Periodic insights from our Investment and Private Client Teams on a broad range of investment and advice-related topics
The Lawyer’s Daily, October 4, 2019 – by Stephen R. Binder, Senior Private Client Business Advisor at KJ Harrison.
I have been working with lawyers and law firms for a good part of my four and a half decades as an accountant and strategic adviser, and I can say this with some confidence: lawyers aren’t quite like everybody else, at least when it comes to the issue of retirement. While the rest of the world dreams of kicking back and relaxing after a lifetime of work, many lawyers — especially those who have risen to the upper echelons of their firms — seem terrified at the prospect of not coming to the office. In fact, one recent survey suggests that nearly four out of five senior partners never want to retire.
Of course, someday, they will all leave their practices behind — voluntarily or involuntarily. But before they do, the risks to the firm and to their own financial future increase. Everyone might not retire at 65, but everyone still gets older. A firm where client relationships are owned by lawyers who never want to leave runs the risk of declining productivity, declining revenue and, worst case, liability if the partners in question cannot practise at a high enough level. Meanwhile, younger lawyers might understandably feel like they are on the outside looking in — and will decide to look elsewhere for advancement. (One U.S. study found that at two-thirds of the country’s biggest firms, partners over age 60 control at least a quarter of revenue.)
Perhaps just as worrisome, however, is the risk to the individual lawyer and his financial well-being, since every day spent avoiding the mere thought of retiring brings them another day closer to being underprepared for life after work.
Because of those challenges, many firms are realizing that succession planning is imperative. We are seeing more firms introducing mandatory retirement ages and adopting formal client handover processes. In my view, such measures are necessary, but not sufficient. Succession planning needs to go beyond a focus on the moment of a partner’s departure, and instead must be positioned at the core of the firm’s overall business strategy. The end game, if you will, is no longer about simply generating income for the partners, but rather to take into account how that income leads to capital accumulation, wealth creation and — ultimately — a secure financial future for the partners during their retirement years.
There is plenty of room for creativity in developing that approach, especially when it comes to compensation. Ask yourself: does your firm’s compensation scheme incentivize effective transitions, or does it work against effective transitions by incentivizing partners to hang on to profits for as long as they possibly can? Firms should explore new compensation models that are geared towards the long-term financial health of both the firm and its partners. In
other words, compensation plans should not drive the firm’s growth strategy, it should support it.
Effective succession planning must also include a strong commitment to retirement planning. (After all, from the individual partner’s perspective, they amount to the same thing.) Lawyers need to be prepared for what might be the most important financial transition of their lives — from generating a significant amount of cash flow from their firms, to generating cash flow from their financial assets alone.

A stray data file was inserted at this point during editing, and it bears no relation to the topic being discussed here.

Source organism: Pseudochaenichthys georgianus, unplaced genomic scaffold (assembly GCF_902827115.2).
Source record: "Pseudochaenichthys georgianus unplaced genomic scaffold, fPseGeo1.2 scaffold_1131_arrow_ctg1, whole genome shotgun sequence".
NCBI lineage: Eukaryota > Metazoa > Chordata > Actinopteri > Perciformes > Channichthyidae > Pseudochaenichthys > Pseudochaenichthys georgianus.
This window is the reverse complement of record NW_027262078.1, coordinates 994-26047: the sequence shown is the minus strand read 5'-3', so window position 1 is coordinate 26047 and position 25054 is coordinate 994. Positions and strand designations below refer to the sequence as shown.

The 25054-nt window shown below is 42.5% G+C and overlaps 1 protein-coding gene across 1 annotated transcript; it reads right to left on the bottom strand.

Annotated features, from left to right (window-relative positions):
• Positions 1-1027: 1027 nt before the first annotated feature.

In this respect, lawyers really are like everybody else, in that they are subject to some common biases and mistakes in managing the transition to relying on their portfolios for income. Many underestimate how long they will live (fact: if you’re in reasonably good health at age 60, you can expect to last to 85) and, not unrelated, underestimate how much they need to save for retirement.
The substantial funds senior partners amass during their careers can lull them into a false sense of security; when they translate that nest egg into a monthly income over three decades, it’s often lower than they expected. Meanwhile, investors generally are prone to short-termism, to getting into (or out of) investments at precisely the wrong time, and to following the herd rather than sticking to their plans. At age 65, the impact of a misstep on your financial future is likely to be far greater than at age 35, when you have decades to make up your losses.
To help avoid that, I would argue that firms should incorporate financial education (in the form, for instance, of in-house workshops) and structure financial management advice into the succession strategy — indeed, into the overall business strategy. And remember: the best financial management plan starts early. Lawyers should be encouraged to start thinking about retirement while they are still young.
When I visit law firms, I’m struck by how often senior partners are clearly unprepared for retirement — which just makes them want to put it off for as long as possible. It shouldn’t be that way. And with a commitment to ensuring the long-term financial future of both the partners and the firm through sound succession and retirement planning, it doesn’t have to be.
Stephen R. Binder is senior private client business adviser at KJ Harrison Investors and provides his clients with strategic business advice on liquidation and exit strategies, family business and succession planning, as well as retirement and estate planning.
This article was originally published by The Lawyer’s Daily (www.thelawyersdaily.ca), part of LexisNexis Canada Inc.
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